The Shanghai supercapacitor electric buses show the way forward. The supercaps charge at each bus stop not using overhead wires. There is no reason not have this technology applied to trams, reducing overhead wire maintenance costs. R&D is ongoing on fuelcell trains. Again this technology can be applied to trams - and cheap way to electrify rail lines without overhead wires.
However, in parts of London trams can be used which would also reduce car
congestion - less space for cars.
When designed and built properly trams are fine, but they need largely
segregated tracks to keep other surface traffic away from them to have the advantage of speed. Many years ago they went above and below the surface to solve the problems.
Trams can be easily built and funded by the mechanism we all know of.
- --- In LandCafe@yahoogroups.com, Harry Pollard <harrypollard0@...> wrote:
> There is an enormous amount of urban land of all values which is presently held out of use at rack-rent (or higher) prices.It is held out of use in the hope of rezoning windfalls, which permitting development and use at the current permitted density would likely scotch for decades. As long as the long-term economic growth rate exceeds the tax rate, owning land increases the owner's net worth, so there is no reason to take a chance by permitting productive use.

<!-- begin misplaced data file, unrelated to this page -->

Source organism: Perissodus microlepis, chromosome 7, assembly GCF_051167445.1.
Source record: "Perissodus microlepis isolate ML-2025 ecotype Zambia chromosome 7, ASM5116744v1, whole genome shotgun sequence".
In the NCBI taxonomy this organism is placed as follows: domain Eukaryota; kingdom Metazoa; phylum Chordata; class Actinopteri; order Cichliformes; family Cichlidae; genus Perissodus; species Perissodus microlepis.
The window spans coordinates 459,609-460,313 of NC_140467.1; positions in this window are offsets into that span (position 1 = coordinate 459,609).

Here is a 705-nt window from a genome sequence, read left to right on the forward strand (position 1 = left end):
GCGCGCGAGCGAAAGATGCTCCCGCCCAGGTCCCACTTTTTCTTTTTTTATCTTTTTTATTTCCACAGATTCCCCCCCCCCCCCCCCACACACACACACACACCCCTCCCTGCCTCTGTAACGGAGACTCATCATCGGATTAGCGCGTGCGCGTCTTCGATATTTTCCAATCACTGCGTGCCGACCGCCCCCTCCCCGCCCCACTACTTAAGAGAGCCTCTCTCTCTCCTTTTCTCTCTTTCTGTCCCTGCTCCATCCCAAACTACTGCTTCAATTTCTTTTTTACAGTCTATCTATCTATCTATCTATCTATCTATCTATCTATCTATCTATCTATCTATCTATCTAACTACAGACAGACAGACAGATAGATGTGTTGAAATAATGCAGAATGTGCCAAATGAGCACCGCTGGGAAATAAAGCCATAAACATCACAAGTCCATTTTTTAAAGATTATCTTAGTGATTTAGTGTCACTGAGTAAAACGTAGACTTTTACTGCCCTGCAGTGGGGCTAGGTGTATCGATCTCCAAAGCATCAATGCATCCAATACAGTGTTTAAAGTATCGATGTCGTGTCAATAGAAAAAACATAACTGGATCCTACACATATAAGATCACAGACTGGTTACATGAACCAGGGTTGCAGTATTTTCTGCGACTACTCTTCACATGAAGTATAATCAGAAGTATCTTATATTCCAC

> Such holdings would becomeRents already reflect that advantage, so they would not topple.
> available to producers and other users with adoption of full land Rent
> collection and Rents would topple to a point where they would accurately
> reflect the advantage provided by the surrounding population.
> You agree with me that present land rent is a 'monopoly rent'. I happen toIt's not appropriate, because what you are talking about is in fact rent.
> call it rack-rent because that seems to me to be an appropriate term.
> Your peculiar opposition to this seems to stem from your mistaken belief thatNo, YOUR peculiar theory stems from your mistaken belief that rent is rack-rent.
> with full Rent collection, rack-rent would remain. In fact, as I have stated, it would disappear.
> I don't know where you got your land-value taxation ideas from, but you treat it as simply a good way to tax.My UIE proposal proves that claim false. LVT is essential to equal human rights.
> The real intention of collecting RentNo, the real intention is to restore the EQUAL RIGHTS of all to life, liberty, and property in the fruits of their labor, relieving the poverty of the less able by ensuring they have free, secure access to economic opportunity, and enabling the more able to rise as high as their productive contributions will carry them by relieving them of the burden of supporting the greedy, privileged, parasitic landowning overclass in exorbitant luxury. I am much more aware of that intention than you, as your opposition to my UIE proposal shows.
> (popularly, land-value taxing) is to produce a genuine equality of
> conditions for all, replacing the present rigged economy which condemns the
> less able to poverty and the more able to a lifetime of paying rack-rent.
> The object of full Rent collection is to take the first step towardsI do indeed.
> 'Liberty and Justice for All'. Reducing this to a simple tax advocacy diminishes its importance as a genuine reform.
> But, you probably know that.
-- Roy Langston